This Week In Mobile
Why Uber, Snapchat and Tinder are So Successful Despite Themselves
Mobile Apps have created a new generation of tech moguls. As with everything in mobile, app innovations move at lightning speeds, and so does the creation of billionaire entrepreneurs. Take 23-year old CEO and co-founder of Snapchat Evan Spiegel. Snapchat has a current valuation of $10 billion. Just to get a little perspective, Spiegel was only 16 when the iPhone first launched.
As this newest round of mobile billionaires take their start-ups to dizzying heights, they also seem to be redefining the depths of entitlement, misogyny and poor choices, epitomizing the very worst of the frat boy persona.
Snapchat suffered a very public embarrassment when Spiegel’s old emails were leaked to the public. Far beyond normal college nonsense, these emails were grossly misogynistic, offensive, and disturbing. But it didn’t seem to slow them down. While this may be infuriating to our collective senses of decency, let’s think about why this PR disaster had no effect on them: Snapchat does a real job for users and it does it very well. It allows users to share fleeting, ephemeral moments of their lives through images.
It’s the distillation of the best and most popular parts of every other social sharing app, giving users just what they want and nothing extra. This laser focus on one job is responsible for the app’s meteoric rise from a germ of an idea in 2011 to a $10 billion valuation.
Why wasn’t Snapchat gored for Spiegel’s behavior? Because the job users hire it to do is not related to users’ image. If Tim Cook would send similar emails (I know its beyond imagination but try) Apple users would revolt. Why? Because we hire Apple products to help tell others who we are as people. We don’t do that with Snapchat. So Spiegel’s character, while embarrassing and offensive, hasn’t deterred investors or users.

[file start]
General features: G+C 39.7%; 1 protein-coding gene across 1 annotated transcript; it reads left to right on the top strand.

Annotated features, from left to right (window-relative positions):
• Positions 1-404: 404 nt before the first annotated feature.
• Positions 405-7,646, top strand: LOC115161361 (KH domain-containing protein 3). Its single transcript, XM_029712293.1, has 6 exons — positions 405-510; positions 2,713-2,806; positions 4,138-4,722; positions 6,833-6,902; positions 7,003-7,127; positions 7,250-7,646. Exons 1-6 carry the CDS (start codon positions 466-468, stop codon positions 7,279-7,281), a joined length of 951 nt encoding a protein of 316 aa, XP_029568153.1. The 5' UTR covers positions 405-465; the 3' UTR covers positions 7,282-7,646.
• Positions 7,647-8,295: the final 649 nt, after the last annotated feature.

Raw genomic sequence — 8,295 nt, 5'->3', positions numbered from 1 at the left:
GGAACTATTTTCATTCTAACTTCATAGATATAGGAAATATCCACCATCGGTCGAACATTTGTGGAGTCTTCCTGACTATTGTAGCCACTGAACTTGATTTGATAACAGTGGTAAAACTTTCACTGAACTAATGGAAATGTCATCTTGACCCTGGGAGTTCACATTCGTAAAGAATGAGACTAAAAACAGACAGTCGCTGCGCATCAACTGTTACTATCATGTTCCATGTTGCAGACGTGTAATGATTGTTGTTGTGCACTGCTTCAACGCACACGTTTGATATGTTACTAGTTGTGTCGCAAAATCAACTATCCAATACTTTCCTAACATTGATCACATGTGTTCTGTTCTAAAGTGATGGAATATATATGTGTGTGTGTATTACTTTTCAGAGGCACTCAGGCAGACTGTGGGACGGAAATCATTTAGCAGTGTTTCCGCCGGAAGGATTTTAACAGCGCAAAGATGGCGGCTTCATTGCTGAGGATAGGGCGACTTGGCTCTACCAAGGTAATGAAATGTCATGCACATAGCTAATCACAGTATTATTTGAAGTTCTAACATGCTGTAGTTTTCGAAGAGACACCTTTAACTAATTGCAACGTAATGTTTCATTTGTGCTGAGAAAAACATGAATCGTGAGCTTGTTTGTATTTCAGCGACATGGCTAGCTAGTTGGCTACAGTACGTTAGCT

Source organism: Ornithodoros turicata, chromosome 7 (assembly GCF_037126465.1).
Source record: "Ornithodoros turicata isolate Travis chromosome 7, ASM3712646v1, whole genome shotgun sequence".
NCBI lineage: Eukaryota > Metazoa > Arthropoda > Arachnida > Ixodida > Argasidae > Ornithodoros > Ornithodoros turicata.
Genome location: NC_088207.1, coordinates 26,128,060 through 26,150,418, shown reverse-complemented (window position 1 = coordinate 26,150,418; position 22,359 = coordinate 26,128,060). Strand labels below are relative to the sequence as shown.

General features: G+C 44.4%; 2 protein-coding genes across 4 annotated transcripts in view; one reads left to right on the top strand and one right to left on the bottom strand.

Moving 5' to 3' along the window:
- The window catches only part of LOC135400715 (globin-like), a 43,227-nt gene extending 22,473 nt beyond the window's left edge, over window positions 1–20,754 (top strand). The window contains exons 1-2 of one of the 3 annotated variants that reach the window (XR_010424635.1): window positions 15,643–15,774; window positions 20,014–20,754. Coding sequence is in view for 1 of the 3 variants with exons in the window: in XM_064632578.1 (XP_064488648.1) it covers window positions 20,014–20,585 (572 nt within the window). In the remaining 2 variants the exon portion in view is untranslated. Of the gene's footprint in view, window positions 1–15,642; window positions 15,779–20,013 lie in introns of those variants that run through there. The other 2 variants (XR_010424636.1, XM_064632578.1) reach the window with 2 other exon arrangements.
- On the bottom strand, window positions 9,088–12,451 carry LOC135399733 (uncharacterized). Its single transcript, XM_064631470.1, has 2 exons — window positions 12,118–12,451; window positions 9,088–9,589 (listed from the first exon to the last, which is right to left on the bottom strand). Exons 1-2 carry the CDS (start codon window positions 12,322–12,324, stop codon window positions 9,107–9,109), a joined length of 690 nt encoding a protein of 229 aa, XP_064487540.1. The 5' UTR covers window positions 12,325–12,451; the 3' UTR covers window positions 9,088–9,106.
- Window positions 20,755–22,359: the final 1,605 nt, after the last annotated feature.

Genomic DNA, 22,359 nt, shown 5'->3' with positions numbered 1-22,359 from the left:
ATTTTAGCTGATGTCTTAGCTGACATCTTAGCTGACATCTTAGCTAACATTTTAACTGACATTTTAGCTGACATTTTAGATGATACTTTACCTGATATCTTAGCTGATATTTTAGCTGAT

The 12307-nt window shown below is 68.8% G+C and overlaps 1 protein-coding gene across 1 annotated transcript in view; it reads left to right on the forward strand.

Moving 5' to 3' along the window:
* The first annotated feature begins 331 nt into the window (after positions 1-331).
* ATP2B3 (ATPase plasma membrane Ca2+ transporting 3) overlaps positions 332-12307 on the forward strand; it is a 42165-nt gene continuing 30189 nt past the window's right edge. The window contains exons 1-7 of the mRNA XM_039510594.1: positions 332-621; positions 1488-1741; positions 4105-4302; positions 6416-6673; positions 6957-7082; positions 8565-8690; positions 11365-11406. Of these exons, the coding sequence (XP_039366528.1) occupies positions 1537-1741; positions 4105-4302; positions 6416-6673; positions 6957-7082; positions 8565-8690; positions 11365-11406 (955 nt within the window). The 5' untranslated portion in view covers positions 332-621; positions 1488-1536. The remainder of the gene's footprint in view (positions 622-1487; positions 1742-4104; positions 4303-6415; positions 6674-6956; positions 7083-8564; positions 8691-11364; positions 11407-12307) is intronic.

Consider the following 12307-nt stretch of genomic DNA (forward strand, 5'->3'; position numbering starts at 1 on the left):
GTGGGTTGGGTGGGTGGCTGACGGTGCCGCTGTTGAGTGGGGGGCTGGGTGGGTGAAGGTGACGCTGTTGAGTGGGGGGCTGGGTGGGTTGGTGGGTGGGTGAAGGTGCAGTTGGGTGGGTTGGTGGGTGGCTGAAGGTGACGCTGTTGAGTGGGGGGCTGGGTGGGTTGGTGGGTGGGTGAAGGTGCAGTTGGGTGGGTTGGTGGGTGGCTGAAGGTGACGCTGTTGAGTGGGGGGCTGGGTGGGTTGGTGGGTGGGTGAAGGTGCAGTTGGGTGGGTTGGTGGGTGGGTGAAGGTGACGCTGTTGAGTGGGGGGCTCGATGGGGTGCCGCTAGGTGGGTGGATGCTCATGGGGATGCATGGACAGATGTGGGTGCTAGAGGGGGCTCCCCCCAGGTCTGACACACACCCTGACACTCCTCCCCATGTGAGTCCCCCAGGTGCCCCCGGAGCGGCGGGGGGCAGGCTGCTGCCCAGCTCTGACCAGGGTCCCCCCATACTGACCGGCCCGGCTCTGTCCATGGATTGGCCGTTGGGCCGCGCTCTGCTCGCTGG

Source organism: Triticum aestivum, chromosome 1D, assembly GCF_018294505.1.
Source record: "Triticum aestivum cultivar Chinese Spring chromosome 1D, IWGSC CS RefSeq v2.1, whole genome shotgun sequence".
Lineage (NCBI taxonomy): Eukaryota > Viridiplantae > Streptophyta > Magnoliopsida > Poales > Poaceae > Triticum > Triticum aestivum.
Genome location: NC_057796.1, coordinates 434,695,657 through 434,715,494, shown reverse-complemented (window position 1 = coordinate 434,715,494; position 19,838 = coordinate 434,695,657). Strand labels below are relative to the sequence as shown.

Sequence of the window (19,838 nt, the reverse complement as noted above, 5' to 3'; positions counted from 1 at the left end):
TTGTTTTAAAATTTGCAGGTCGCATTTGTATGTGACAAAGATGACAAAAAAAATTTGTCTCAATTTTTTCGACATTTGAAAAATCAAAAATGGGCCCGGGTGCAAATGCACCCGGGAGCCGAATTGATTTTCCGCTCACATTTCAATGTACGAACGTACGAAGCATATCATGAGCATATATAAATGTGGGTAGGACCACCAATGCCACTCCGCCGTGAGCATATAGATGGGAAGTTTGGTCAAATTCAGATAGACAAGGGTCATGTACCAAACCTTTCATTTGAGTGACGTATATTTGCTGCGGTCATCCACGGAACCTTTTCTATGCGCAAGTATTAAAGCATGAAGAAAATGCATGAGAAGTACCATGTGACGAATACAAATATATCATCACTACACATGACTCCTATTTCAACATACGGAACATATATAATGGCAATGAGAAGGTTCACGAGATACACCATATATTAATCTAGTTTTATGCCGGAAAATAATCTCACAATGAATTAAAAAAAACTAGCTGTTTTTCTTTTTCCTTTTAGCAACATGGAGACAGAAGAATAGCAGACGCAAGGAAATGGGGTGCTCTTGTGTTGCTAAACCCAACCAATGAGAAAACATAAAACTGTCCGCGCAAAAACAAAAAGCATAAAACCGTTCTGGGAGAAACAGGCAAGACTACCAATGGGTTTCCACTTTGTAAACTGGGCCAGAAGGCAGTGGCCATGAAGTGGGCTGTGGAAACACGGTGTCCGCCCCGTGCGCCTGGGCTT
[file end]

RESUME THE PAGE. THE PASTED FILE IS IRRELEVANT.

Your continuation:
Tinder’s missteps were even more widespread and far more public. In a much-publicized lawsuit, Whitney Wolf alleged that both founders Sean Rad and Justin Mateen were guilty of “atrocious” misogyny.
The proof was in dozens of hateful texts and emails, all of which culminated in Mateen being asked to step down. Yet use of Tinder hasn’t slowed, with more than 10 million matches being made every day. They’ve even launched a paid arm of the company, and their current valuation is $1 billion. Again, because Tinder understood that the very first and critical thing we want to know is: are we physically attracted to this person and do they like me back? Understanding this, there are no profiles just pics and age. Like or Don’t Like. Elegant and powerful. Again, their laser focus on a clear job to be done is what has made them weather a scandal storm that should have toppled them.
Uber is maybe the most egregious example of all, not because it’s founders have been caught sending compromising emails (they haven’t), but because they lied to users about their driver screening policy (that is, they pretended to have one). To date Uber drivers have been implicated in a number of sexual assaults and even one case of vehicular manslaughter. Nonetheless, Uber is now valuated at a staggering $41 billion, and is active in 230 cities. I use Uber a lot, because it solves my problems (getting me quickly from A-B, no tipping, secure payment) better and more efficiently than any cabs ever could.
If it seems like we’re being apologists for inexcusable behavior, we’re not. Bad behavior is unacceptable especially those we have entrusted with our private moments, our hearts and our safety. But the the bottom line is that if we hire your brand to do a utility rather than tell others who we are it doesn’t matter what sort of repellent behavior they exhibit, as long as they solve our real problem.